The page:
Tools, and Processes: A lot of product managers seem to make the mistake of starting with a tool or a process, and then force-fitting them to work into their current working model. This usually does not end well. I suggest, start with the bare minimum you need. Use principles of Lean Thinking to minimize waste effort. For instance, you might drop some inessential documentation as a tradeoff for your required attention during product planning. Below are some questions that can serve as food for thought to achieve this
  • Identify and establish ways on how requirements are produced, delivered, executed by the tech team.
  • Use productivity tools to track things, but not to the point of being a stickler and reducing the team’s productivity.
  • Create a framework to define how decisions are made, how conflicts are resolved or disagreements will be handled, etc.
  • Create a mechanism to run the business and adhere to SLA for supporting customer issues on priority.
  • Define a cadence to sync up with marketing and sales teams and devise ways to incorporate their feedback into improving the product

Demos: During your first 90 days, you’d have absorbed enough information to be considered a valued contributor. You can start asserting yourself in small doses. One quick way to expedite this process is to demo an existing product, or a feature or a proof of concept to management.
  • Demoing the product to an internal audience is a good way to showcase what you’ve learned in your first 90 days as a product manager. A proper validation, almost guarantees, trust from others, and conviction on your abilities to steer the product towards its success.
  • A product demo also opens up new avenues for ideation and possibilities of pivoting should things go south on you.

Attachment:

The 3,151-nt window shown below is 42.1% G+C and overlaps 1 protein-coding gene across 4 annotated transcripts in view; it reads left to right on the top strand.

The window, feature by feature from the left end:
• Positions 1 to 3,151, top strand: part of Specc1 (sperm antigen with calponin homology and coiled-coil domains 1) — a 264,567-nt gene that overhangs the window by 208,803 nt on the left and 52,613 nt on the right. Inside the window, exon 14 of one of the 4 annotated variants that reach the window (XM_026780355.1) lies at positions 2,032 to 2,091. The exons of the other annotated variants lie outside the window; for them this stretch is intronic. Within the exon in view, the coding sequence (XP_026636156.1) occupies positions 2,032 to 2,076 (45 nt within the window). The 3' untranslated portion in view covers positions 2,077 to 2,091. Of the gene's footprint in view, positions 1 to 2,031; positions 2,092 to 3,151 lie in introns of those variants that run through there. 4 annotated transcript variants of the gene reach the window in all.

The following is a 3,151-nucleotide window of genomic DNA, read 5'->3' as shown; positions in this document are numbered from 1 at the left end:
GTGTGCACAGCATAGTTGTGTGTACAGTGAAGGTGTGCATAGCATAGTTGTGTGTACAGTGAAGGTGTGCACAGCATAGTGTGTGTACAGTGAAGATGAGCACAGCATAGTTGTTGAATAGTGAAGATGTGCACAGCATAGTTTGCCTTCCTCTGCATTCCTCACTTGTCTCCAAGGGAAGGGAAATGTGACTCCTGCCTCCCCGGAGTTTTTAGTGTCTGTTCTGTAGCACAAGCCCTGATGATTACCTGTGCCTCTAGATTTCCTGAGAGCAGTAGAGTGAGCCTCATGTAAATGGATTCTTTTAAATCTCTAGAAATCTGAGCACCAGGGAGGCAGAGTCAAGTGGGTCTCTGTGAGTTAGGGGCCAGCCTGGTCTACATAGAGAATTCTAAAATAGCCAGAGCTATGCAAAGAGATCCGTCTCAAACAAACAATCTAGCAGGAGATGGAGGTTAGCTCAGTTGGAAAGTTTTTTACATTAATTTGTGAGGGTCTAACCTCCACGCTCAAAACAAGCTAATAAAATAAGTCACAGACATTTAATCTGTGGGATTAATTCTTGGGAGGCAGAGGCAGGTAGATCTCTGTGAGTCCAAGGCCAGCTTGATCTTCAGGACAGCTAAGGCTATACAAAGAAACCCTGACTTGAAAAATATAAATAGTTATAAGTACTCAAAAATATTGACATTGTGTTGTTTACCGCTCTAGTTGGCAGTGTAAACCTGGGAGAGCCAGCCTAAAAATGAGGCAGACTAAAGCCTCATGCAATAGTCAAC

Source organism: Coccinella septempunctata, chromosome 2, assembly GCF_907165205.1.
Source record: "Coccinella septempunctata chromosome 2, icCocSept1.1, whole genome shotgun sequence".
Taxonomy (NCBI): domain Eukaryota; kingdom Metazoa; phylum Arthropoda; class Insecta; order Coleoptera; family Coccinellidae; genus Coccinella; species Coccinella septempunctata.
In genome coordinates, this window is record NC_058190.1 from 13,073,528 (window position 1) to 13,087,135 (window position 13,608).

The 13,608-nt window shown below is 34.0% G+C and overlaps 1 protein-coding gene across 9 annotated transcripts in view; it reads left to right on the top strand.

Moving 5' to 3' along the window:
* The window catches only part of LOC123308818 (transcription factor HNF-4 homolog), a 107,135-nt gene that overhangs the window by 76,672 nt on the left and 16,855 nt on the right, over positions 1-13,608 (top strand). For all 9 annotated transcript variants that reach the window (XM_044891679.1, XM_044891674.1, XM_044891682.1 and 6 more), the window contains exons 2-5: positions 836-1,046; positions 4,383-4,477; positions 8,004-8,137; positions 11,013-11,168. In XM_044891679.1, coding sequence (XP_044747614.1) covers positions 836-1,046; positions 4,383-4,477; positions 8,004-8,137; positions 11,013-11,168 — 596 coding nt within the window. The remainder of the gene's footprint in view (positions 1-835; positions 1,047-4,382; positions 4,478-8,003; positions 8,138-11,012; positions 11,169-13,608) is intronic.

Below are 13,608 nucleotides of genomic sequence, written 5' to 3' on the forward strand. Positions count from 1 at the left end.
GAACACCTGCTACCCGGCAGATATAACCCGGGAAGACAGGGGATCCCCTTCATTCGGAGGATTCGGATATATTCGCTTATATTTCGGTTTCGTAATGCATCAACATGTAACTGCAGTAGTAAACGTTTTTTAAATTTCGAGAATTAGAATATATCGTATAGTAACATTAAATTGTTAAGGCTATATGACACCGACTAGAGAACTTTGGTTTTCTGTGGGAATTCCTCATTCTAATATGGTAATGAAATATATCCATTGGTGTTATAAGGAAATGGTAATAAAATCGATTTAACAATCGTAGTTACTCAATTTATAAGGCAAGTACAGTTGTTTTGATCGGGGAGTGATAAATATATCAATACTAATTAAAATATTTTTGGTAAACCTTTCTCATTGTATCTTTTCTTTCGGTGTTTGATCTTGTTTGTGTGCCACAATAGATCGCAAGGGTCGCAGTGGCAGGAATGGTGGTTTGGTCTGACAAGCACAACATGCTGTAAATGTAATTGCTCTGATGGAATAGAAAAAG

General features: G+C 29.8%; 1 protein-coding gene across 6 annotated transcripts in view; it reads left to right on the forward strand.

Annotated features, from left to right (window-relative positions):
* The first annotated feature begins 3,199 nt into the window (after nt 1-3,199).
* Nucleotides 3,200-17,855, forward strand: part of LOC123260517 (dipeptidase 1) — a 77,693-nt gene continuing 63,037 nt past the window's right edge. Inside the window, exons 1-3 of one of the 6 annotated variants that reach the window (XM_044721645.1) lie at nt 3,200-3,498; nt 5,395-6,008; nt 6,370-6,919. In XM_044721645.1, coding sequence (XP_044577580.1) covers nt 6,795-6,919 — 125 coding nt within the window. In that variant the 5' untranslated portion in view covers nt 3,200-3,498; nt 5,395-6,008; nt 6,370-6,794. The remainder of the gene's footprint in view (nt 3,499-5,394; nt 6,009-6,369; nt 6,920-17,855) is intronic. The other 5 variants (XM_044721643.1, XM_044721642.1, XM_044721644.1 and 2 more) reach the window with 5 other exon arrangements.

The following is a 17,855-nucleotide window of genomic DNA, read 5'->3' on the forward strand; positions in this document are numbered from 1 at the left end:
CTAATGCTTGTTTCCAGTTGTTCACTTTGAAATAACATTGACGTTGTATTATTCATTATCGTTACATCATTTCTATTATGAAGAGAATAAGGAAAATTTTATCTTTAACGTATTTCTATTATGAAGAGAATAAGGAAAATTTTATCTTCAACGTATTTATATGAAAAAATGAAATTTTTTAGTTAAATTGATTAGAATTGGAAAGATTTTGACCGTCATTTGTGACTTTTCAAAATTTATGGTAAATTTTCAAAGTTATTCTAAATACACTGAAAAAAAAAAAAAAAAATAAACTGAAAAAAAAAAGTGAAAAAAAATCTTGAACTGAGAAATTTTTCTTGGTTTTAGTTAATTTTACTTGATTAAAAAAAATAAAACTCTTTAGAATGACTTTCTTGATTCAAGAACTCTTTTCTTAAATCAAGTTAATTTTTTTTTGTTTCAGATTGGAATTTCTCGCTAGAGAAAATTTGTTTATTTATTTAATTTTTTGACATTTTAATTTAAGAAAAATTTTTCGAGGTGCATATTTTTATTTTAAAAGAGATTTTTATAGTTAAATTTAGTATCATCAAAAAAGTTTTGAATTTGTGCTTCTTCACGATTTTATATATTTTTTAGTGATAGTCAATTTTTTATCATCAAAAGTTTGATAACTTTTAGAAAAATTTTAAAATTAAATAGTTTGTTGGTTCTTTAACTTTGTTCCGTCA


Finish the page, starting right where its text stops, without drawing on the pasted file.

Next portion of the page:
First Win: You can increase your influence and credibility by being honest, reflecting customer empathy, showing a growth mindset, and understanding your new workplace. Usually, it takes a quarter to half a year for a typical mid-management product manager, from the outside, to get up to speed and add value to the team. But it definitely helps to have some “quick” wins in your first 90 days.
  • Few wins are always important. What is a Win? It depends on a case-to-case basis. For a junior product manager, it could be – adding a new feature proposal in the PRD, making a demo of an existing working product, etc. For a senior product manager, it could be – deliver a feature and take into production or creating a well-researched vision for a new product category.
  • It could also be solving customer pain points by prioritizing and addressing existing customer tickets. This might lead to an improved CSAT score or marginally improve a product metric.


  • Not following above DOs 🙂
  • Don’t just focus on your vertical relationships, but also identify who are your stakeholders are across the organization. This will help in cross influencing across teams
  • Don’t be directionless. This might sound vague, but I myself have experienced it first hand 🙂 In the first 90 days, there is a lot to comprehend. You might run into a situation where you are adding too much information but you are not creating any outcome. The impact needle is just not moving. One way to mitigate is to “chew only what you can eat”, nothing more. Deliver tangible outputs and outcomes that help you in completing a set of goals and ultimately marching towards the product vision
  • Don’t be too self-reliant. It’s quite possible to run into a limbo situation or feel handicapped, unable to filter noise, and make a clear decision to move forward. It’s ok. There are times where you might require help from your peers and boss. Please reach out for help only after you’ve put in your best effort to solve a problem.


The first 30 days or 90 days as a product manager are always tricky. Even for veterans. To a great extent meticulous preparation, planning, and clever execution will decide your overall experience at work. Cracking a Product manager interview and landing a job in product management is in fact the tip of the iceberg. No matter how good you are with your interviewing skills, don’t be surprised if there are challenges that can totally overwhelm you. Although, smart work and having the right expectations may ease your problems

Finally, if nothing works 🙂 accept it and realize that all this is perfectly normal and happens to most of us in this profession. We consider it part of our learning process – face challenges, learn from mistakes, grow up and deliver next time! I hope you’ve enjoyed this article. Let me know of your thoughts in the comment section

Related Articles


Your email address will not be published. Required fields are marked *